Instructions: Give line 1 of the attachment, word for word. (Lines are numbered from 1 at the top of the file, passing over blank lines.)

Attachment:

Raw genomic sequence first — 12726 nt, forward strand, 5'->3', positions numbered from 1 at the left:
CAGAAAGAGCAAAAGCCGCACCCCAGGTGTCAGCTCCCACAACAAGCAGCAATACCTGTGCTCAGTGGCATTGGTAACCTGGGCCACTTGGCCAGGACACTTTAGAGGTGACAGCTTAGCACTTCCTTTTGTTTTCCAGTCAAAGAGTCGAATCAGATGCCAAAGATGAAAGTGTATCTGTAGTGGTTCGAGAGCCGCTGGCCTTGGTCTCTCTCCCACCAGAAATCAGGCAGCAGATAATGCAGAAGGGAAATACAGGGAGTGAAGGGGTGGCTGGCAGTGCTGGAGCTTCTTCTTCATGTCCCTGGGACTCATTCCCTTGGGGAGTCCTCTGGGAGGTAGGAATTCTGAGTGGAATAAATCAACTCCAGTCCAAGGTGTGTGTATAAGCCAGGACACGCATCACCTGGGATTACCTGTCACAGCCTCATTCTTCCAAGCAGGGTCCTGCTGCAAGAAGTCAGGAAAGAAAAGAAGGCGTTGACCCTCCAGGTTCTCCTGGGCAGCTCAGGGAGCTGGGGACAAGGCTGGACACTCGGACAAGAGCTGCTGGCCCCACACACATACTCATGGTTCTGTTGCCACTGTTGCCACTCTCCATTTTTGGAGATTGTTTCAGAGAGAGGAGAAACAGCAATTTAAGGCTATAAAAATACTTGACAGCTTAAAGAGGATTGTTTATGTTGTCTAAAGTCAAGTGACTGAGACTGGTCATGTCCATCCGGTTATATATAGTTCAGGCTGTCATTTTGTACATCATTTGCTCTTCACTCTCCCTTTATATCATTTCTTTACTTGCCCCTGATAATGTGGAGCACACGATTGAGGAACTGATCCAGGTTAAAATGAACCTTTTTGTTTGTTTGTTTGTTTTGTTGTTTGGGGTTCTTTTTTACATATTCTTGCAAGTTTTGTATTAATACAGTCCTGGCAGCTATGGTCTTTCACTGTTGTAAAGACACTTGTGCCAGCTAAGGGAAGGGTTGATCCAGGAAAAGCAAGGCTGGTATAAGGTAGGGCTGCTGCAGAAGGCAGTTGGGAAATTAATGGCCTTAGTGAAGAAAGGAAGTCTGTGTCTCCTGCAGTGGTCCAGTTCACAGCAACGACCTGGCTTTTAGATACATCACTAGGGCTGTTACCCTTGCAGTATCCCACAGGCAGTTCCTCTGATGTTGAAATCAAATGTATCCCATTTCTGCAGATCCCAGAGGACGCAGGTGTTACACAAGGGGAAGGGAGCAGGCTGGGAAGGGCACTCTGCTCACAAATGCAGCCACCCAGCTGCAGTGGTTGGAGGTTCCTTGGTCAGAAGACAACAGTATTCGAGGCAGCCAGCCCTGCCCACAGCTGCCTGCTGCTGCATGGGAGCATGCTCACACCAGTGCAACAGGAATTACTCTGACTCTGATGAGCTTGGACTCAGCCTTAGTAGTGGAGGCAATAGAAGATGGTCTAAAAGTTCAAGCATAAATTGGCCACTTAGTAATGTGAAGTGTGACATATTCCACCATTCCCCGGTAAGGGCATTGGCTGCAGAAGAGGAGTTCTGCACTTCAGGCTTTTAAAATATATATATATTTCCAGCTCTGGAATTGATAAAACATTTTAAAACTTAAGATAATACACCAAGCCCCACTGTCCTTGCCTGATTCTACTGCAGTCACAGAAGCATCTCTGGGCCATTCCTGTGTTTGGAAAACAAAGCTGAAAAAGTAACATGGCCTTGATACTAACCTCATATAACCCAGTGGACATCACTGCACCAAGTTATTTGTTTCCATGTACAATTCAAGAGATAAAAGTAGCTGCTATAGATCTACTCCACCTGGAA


Raw genomic sequence first — 12726 nt, forward strand, 5'->3', positions numbered from 1 at the left: